Guest essay by Richard Taylor
Our current understanding climate was influenced profoundly by the publication (J.R. Petit, et al., 1999) of deuterium (2H) measurements from metre 8 to metre 3310 of the Vostok ice-core, indicating the temperature of the nearby atmosphere from 1800 to 421000 BC. Some authorities claim, and many believe, that unprecedented climate-change has begun in recent years which threatens the very existence of human-kind. The uppermost 7 m of the Vostok core might have provided a unique perspective on this frightening claim, but the available data (https://www.ncdc.noaa.gov/paleo/study/2453) have only a mean deuterium value of -438 ‰ for this recent portion, well below the highest value in the core of -414.8 ‰.
A Russian team, however, has been active establishing a chronology of deuterium from snow-cores and -pits near the Vostok station (A.A. Ekaykin, et al., 2014). A summary (www.ncdc.noaa.gov/paleo/study/22532) with digital data became available in May, 2017. The data include annual measurements from 1654 to 2010, providing an overlap with the ice-core record that enables an assessment of present conditions from the perspective of ice-core record.
Comparison of ice-core and snow-core/pit records
The following graph shows the deuterium fractions of the Vostok ice-core sections dated 1669, 1692, 1716, 1737, 1760, 1780 and 1801. These correspond to the years 1658 through 1811 of the snow-core/pit record. Ice-core deuterium appears to be a little higher than snow deuterium, and the average for the 7 ice-core sections is 2.92 ‰ greater than the average for the 155 corresponding years of compiled snow samples.
The deuterium scale on graphs in this note is annotated in 9 ‰ intervals, as 9 ‰ / ⁰C is the basic deuterium/temperature conversion factor for the Vostok core quoted by Petit (ibid.).
Present Values in Perspective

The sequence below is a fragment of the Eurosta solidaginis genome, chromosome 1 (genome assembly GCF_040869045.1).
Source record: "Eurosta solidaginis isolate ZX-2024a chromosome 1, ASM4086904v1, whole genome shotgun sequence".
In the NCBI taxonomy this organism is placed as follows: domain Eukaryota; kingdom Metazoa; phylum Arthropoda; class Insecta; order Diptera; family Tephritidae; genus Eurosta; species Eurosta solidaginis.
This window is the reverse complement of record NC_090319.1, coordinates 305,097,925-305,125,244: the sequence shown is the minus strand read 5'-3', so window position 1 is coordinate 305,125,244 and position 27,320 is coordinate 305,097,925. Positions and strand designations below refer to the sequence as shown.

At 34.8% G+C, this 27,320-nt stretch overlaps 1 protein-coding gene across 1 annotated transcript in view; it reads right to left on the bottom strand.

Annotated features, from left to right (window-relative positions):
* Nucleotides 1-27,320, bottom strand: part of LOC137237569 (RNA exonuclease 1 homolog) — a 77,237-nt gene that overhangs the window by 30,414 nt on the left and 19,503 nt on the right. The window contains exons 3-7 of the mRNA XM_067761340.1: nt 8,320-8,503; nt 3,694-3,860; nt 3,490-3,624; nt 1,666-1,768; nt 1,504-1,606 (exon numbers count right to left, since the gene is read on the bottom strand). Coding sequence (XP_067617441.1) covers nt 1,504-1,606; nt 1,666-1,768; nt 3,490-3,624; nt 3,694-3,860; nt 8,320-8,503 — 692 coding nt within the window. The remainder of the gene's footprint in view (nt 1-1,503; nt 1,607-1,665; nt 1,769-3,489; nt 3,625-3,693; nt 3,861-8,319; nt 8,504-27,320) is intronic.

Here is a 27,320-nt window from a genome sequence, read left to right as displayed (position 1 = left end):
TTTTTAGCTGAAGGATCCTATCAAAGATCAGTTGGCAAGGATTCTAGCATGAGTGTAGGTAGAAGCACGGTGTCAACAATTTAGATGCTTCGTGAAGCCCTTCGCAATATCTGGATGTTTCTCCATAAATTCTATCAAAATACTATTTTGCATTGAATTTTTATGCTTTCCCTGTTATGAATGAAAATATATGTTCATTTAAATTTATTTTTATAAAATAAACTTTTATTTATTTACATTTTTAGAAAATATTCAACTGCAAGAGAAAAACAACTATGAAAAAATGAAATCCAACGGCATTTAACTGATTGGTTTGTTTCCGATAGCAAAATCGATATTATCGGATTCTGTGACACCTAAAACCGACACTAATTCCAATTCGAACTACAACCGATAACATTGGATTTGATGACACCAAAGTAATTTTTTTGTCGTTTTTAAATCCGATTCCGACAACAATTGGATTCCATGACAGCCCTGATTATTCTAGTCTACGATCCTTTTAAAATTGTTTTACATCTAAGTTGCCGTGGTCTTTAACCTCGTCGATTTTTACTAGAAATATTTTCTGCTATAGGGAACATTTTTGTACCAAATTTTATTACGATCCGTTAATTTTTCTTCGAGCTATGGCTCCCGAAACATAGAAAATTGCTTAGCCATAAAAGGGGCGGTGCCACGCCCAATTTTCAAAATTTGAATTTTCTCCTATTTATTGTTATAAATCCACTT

Each core-section in the overlap interval spans 20 to 23 years, and their deuterium values show much less variability than the annual values of snow. For comparability in the following graph, the snow values were averaged into 20-year groups, with the exception of the earliest (1654 to 1680) 26-year group. Each average was adjusted upward by 2.92 ‰ as suggested by the overlap comparison.
The chart shows Vostok ice-core deuterium, along with the adjusted snow-averages, for a detailed indication of temperature from -140000 (140000 BC) to 2000. Features in the chart are the cold end of a glaciation (-139000), warming to the second-highest thermal peak in the Vostok record (-416.3 ‰ at -127374), episodic but general cooling into glaciation with the lowest value in the record of -488.3 ‰ at -22413, warming through the Younger Dryas reversal (-11000) to the Holocene Optimum (-9200), then modest but variable cooling to the present.
Carbon-dioxide (CO2) measurements from air-inclusions in the cores from the Vostok (Petit, ibid.), Taylor Dome (A. Indermühle, et al., 1999) and Law Dome (D.M. Etheridge, et al. 1996) ice cores as well as from surface air at the South Pole (C.D. Keeling, et al., 2001) provide a record of CO2 in regional air from -412000 to 2000. The chart shows the portion from -140000.
To the year -6000, changes in CO2 lag proportional changes in deuterium. The lag tends to be shortest at lower values of deuterium and CO2 and longest after thermal peaks. For example, the chart shows that the decline in CO2 from -117000 to -104000 follows a proportional decline in deuterium that occurred about 9000 years earlier. Modern climate-science contends that CO2 is a powerful greenhouse gas that controls atmospheric temperature. Since cause must precede effect, lag shows that CO2 above the minimum level of 180 ppm in the Vostok record has no significant effect on temperature.